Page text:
Thanks for listening, click Play! This is part 2 of a series, check out the first part if you haven’t done so already. Thank you to Elisha Tan from TechLadies and Facebook for guest-hosting this episode. Check out my interview with her here.
My brother and I had built a startup that had just been bought out by Groupon, the world’s biggest daily deal website, for an estimated USD$24 million according to The Straits Times newspaper. We made it on the front page of the national newspaper, I was busy representing Groupon on breakfast TV shows and on Channel NewsAsia, while my brother was busy moving our new offices from our shared hostel room to Harbourfront Centre. Here’s what happened after the rosy “overnight success” story, the arrival of hard times, which I mention in this episode!
Proud son of immigrants. At 20, I took a break from my law degree to co-found my first startup, Beeconomic, which was fully acquired by Groupon (a USD$24M buyout in Singapore in a record-breaking 6 months, reported by The Straits Times newspaper).
As Groupon Singapore co-founder, we created over 200 jobs and made history by helping Groupon become “the fastest-growing company ever” (source: Forbes and CNBC). After Groupon, I worked on 4 startups that failed, which taught me important lessons about failure.
After finishing my law degree, I joined a “Top 5” law firm in Australia that led to an offer in their Corporate (M&A, VC) advisory practice.
But instead I was recruited by Hong Kong’s largest circulated newspaper, The South China Morning Post, as the social media editor to execute a digital transformation strategy. When the team achieved strong digital growth, Jack Ma’s Alibaba acquired the newspaper. After 6 months of transitioning and training with the new owners, I moved on to pursue my childhood passion for cooking.
After culinary school, I became a full-time advisor for a $100M Japanese VC, who offered a small investment to experiment with starting a boutique PR firm. Then the Mumbrella saga hit and it’s been hard since.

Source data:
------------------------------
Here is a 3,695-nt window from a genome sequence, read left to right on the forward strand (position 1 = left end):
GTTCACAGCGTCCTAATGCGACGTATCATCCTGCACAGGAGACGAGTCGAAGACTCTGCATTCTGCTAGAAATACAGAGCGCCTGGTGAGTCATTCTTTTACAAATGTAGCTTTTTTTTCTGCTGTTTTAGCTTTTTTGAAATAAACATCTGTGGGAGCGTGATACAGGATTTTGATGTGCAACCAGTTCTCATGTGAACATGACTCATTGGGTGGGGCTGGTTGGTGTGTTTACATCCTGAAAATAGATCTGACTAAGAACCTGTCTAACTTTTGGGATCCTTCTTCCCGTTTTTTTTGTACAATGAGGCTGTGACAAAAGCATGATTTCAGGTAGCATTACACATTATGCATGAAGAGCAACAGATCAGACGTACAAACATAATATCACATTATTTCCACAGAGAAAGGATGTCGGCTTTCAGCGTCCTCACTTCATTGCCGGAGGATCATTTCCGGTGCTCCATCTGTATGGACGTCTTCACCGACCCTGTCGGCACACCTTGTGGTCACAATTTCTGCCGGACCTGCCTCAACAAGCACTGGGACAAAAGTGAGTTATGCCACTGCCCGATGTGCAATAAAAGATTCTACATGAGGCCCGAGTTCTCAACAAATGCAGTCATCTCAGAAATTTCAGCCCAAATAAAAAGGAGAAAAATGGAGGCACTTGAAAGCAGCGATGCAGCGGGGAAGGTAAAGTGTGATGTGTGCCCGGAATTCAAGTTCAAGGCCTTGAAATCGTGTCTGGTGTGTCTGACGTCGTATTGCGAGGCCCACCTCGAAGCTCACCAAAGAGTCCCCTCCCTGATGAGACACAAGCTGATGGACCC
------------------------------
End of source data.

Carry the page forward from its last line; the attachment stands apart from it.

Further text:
I have served as a consultant to Governments and (in a few cases investor to) 80+ tech firms in Southeast Asia, but for early-stage startups, I do volunteer as a mentor at an incubator. I also host a free podcast that interviews Asia’s fast-growing entrepreneurs, idealists, and trendsetters on the hardships they’ve had to overcome to make it in their industry.
I am an entrepreneur who knows exactly how it feels to be guide-less and isolated. I’ve met a lot of kind people on my travels who were willing to help me and this is my way of paying it forward.
Spending my spare time volunteering in charities, mediation, cooking, and working out are my passions. I am usually in either Singapore/Penang/Bali or Hawaii/New York. After retiring from startups and boardrooms, I am now following my passion to host TV shows (I wasn’t a great chef).
Catch “The Millennial Investor“, where I get sent to Japan to immerse myself in the explosive E-sports industry- who the rising gamers are, exciting tech innovations in gaming, the startups fighting for a slice of the pie, and the industry’s unique challenges leading up to The Olympics.
Music (CC/Royalty Free)
Lee Rosevere – 09 – Southside
Lee Rosevere – 06 – Word of Mouth
Lee Rosevere – 07 – I Thought Of Pills
Lee Rosevere – 09 – Wasn’t What I Expected
Lee Rosevere – 13 – He Missed
Lee Rosevere – 13 – I Believe in You
Lee Rosevere – 01 – Here’s the Thing
Lee Rosevere – 05 – Under Suspicion
Lee Rosevere – Night Caves
Lee Rosevere – 09 – Thoughtful
Lee Rosevere – 01 – Introducing the Pre-roll
Lee Rosevere – 10 – Knowing the Truth